Many people with autism don't understand idioms, nuances, or puns. They are literal thinkers who need other people to say exactly what they mean, or the message may be lost. To prevent traumatizing Cowboy, Flash and I avoid phrases like "die laughing," "cough it up," or "you're full of horse feathers" (one of my dad's favorite sayings). Even a seemingly straightforward request such as, "Can you go hang up this hand towel in the bathroom, please" can leave me searching for the towel for 15 minutes. I discovered it slung over the side of the tub on a stack of dirty towels; I had neglected to explain exactly where to hang the towel. Being specific is a requirement in our home.
One night at dinner, I told Cowboy, “No more gum until all the food on your plate is gone.”
He promptly got up from the table, walked to the kitchen, and scraped what was left of his meal into the garbage. How could I get upset about that? It was brilliant.
Since Cowboy, like all kids, did not come with an instruction manual – God’s little oversight - we learn as we go along. When we teach a new task, we often break it down into smaller steps. Instructions for brushing teeth began as, "Walk into the bathroom, pick up the purple toothbrush, turn the water on…" instead of giving one general instruction, “Go brush your teeth.” Until Cowboy was 11, we often took photos of the steps. After he mastered a task using photos as visual prompts (aids), we progressed to using written prompts, then, lastly, to verbal prompts alone. Finally, verbal prompts were faded out when he could complete a task prompt-free. These days, we start with verbal instructions while showing him how a task is done. He catches on right away, and we help him tweak the details when needed.
But at the top of the what-autism-brought-with-it list was a crash-course in obsessive behavior.
Whatever we had in abundance in our house reflected the Obsession of the Year. Two years passed without our having to add bar soap to our grocery list; we had accumulated over 100 blue bars and green bars. Cowboy was obsessed with buying it, not owning it. Once he got it home and put it by the bathroom sinks and tubs, he had nothing more to do with it. He had to buy it frequently, and not just one bar, but 3-packs. He’d find the one he wanted in the store, unwrap it immediately, and smell it – the equivalent of sniffing the cork of a fine wine. Thankfully, he didn’t feel the need to swish it in his mouth before buying.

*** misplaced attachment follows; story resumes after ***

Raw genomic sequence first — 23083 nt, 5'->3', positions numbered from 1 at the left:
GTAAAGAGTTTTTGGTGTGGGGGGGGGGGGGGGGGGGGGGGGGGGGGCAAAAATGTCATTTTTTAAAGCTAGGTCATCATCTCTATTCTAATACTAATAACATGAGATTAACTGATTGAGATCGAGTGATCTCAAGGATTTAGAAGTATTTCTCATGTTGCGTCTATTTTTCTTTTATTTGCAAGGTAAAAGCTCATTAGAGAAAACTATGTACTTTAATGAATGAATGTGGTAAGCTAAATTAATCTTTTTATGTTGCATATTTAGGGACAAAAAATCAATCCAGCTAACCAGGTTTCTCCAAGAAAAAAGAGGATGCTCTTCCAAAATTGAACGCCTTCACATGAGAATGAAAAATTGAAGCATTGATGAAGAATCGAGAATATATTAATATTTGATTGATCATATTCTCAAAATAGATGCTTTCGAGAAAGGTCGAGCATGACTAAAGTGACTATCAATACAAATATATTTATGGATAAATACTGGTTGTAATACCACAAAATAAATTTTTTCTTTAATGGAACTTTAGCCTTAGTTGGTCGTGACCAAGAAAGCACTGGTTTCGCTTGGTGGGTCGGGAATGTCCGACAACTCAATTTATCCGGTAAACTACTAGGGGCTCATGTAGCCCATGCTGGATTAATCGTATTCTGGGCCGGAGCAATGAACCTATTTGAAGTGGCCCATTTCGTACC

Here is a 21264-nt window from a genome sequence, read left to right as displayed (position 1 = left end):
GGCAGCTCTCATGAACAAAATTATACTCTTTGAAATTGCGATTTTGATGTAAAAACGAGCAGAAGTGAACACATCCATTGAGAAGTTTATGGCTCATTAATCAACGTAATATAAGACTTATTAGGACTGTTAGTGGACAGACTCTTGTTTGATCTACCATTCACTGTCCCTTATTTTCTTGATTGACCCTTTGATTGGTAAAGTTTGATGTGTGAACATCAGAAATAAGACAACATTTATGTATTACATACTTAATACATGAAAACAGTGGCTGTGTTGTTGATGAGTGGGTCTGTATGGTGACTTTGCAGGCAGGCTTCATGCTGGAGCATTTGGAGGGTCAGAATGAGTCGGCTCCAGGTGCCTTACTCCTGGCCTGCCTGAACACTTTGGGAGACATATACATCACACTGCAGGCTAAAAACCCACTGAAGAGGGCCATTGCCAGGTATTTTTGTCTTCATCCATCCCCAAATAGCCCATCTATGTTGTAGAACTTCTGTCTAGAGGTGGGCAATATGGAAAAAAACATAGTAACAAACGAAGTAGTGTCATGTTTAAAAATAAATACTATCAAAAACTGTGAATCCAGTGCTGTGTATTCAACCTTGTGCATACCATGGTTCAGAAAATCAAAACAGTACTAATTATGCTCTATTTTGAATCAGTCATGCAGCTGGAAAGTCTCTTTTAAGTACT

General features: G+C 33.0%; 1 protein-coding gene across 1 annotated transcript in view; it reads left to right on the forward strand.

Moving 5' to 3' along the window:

During this period, I occasionally thought we’d finally run out of soap.
“Flash, are we out of soap?” I excitedly anticipated buying a different color.
“No, look under our bedroom dresser or in my underwear drawer.”
“Cowboy put them under our dresser and in drawers?”
“No, I did,” he hollered from the other room, as if these were normal places for soap.
Clearly, he had lost his mind. But I thought I’d ask and remove all doubt. “Why on earth did you put them there?”
“Air fresheners and potpourri. My clothes smell great.”
When Cowboy went soap shopping with Mom, he left his wares at her house. After the unveiling and the smelling, he sometimes carried it around for a few minutes, then he was finished with it. If Mom took him to a different store from the usual one, he would pick a new brand and open the package right away to make sure it was blue, although sometimes Mom talked him into waiting until they paid for it. Even when he waited until they got in the car for the color to be revealed, it was always blue. He had a sixth sense for the blue soap. Occasionally with Mom, Cowboy would purposely choose green or pink bars; she had a little more variety for her showering experiences than we did.